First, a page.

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Authors: De Lucia, M.* 
Russo, M.* 
Title: 120 years of Italian and Vesuvius history in the lava medals collection of the Osservatorio Vesuviano
Issue Date: 19-Sep-2011
DOI: 10.1474/Epitome.04.0532.Geoitalia2011
Keywords: museum
lava medals
historical collection
Subject Classification05. General::05.03. Educational, History of Science, Public Issues::05.03.99. General or miscellaneous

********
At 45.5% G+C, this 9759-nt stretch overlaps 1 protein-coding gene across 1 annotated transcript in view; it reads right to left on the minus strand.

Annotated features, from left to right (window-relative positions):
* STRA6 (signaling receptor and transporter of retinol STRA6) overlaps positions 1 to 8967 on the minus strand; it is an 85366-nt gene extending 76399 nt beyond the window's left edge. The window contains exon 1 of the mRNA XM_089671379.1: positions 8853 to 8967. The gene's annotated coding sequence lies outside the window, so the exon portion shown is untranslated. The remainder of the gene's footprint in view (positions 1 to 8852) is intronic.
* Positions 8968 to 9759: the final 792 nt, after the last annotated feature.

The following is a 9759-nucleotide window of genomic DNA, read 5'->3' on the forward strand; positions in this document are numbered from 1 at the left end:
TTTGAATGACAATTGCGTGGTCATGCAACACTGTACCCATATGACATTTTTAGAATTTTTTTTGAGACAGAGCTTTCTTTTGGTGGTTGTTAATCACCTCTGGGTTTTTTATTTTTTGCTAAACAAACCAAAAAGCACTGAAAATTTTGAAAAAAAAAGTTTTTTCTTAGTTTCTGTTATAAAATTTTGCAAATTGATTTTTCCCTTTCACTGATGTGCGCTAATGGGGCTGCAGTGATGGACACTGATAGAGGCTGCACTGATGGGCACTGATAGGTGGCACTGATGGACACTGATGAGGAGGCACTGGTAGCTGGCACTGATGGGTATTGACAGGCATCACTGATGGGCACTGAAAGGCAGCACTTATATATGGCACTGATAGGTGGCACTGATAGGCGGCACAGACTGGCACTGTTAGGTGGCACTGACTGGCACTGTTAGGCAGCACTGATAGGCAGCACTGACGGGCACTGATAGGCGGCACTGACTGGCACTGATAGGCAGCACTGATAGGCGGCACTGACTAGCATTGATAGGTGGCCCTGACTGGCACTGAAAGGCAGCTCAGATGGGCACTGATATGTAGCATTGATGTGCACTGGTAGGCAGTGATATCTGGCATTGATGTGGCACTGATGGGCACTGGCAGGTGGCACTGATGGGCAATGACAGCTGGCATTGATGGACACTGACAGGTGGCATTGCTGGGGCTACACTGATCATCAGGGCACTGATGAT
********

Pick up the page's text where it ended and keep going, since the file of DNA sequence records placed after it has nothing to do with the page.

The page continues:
Abstract: Lava medals constitute a unique example that links Vesuvian eruptions to history, politics and science. Medals coined in the Vesuvius lava date back to the period in which the state of the volcano was characterized by an open conduit, so that warm lava was still used. This state of activity lasted from 1631 to 1944, a period of time during which effusive or effusive-explosive eruptions frequently occurred, followed by very short periods of rest. The medals were realized through metal molds or punches pinching a small amount of a still molten lava, extracted from lava flows or from the lava lake in the crater, and then dipping it into cold water. This unique industry expanded when volcanic eruptions with significant lava emissions occurred, for the increased availability of material. Furthermore, in periods of intense volcanic activity there was an increasing number of curious and visitors who bought lava medals. Especially for scientific purposes, in the early Nineteenth century collectors and scientists began to gather these unique objects, which were considered as geological specimens, as the medals coined in 1819 and 1820 by Nicola Filomarino duca della Torre, amateur volcanologist. However, he started an intense production of this objects, contributing to make them quite popular at the time. Over time, lava medals were specifically made by craftsman and used as souvenirs; then, in the first half of the Twentieth century, they assumed a commemorative and in some cases propagandistic value. In addition to medals, vesuvian guides used to make lava objects putting a coin, a medal, a stone or a button in a piece of lava. The Osservatorio Vesuviano has a unique collection of lava medals coined in Vesuvian lava. It consists of 78 items, dated from 1819 to 1939. Most of them belong to the period between 1920 and 1939, with a peak between 1933 and 1936. Subjects were extremely varied: emperors, popes, kings, generals, scientists, celebrities, souvenir subjects such as Vesuvius and Italy, mythological, religious and literary characters. During the Thirties, the purpose for which the medals were made was mostly the celebration of significant events in the history of Italy, as the birth of a king's son, the proclamation of the empire, military conquests and victories and sometimes, the exaltation of dictators like Benito Mussolini or Adolf Hitler. On the back of these medallions the names of the "artists" who had created them were sometimes engraved, such as Giovanni Preti and Salvatore Madonna. Thirty-eight lava medals of the Osservatorio Vesuviano collection had belonged to Alessandro Malladra, who made a donation of his geological specimens to the institute where he worked for many years. Infact, he was Director at the Osservatorio Vesuviano from 1927 to 1935. He came from Turin and was a teacher of natural sciences, well-known because he followed the construction of the Sempione tunnel as consultant geologist of the company. The encounter in Milan in 1910 with Giuseppe Mercalli was crucial for the progress of his career and changed his life. In 1911 Malladra left his homeland and followed Mercalli, becoming his assistant at the Osservatorio Vesuviano, where he studied the Vesuvius with the same passion he had for the Alps. Meticulous and precise, Malladra systematically collected geological samples and minerals produced by Vesuvius, making them available to other scholars. He kept an extensive correspondence with scientists from all over the world and was secretary of several prestigious scientific academies. He can be regarded as an example of that kind of scientists who have contributed greatly to the geological knowledge of the Italian territory and the dissemination of this knowledge among non-experts.
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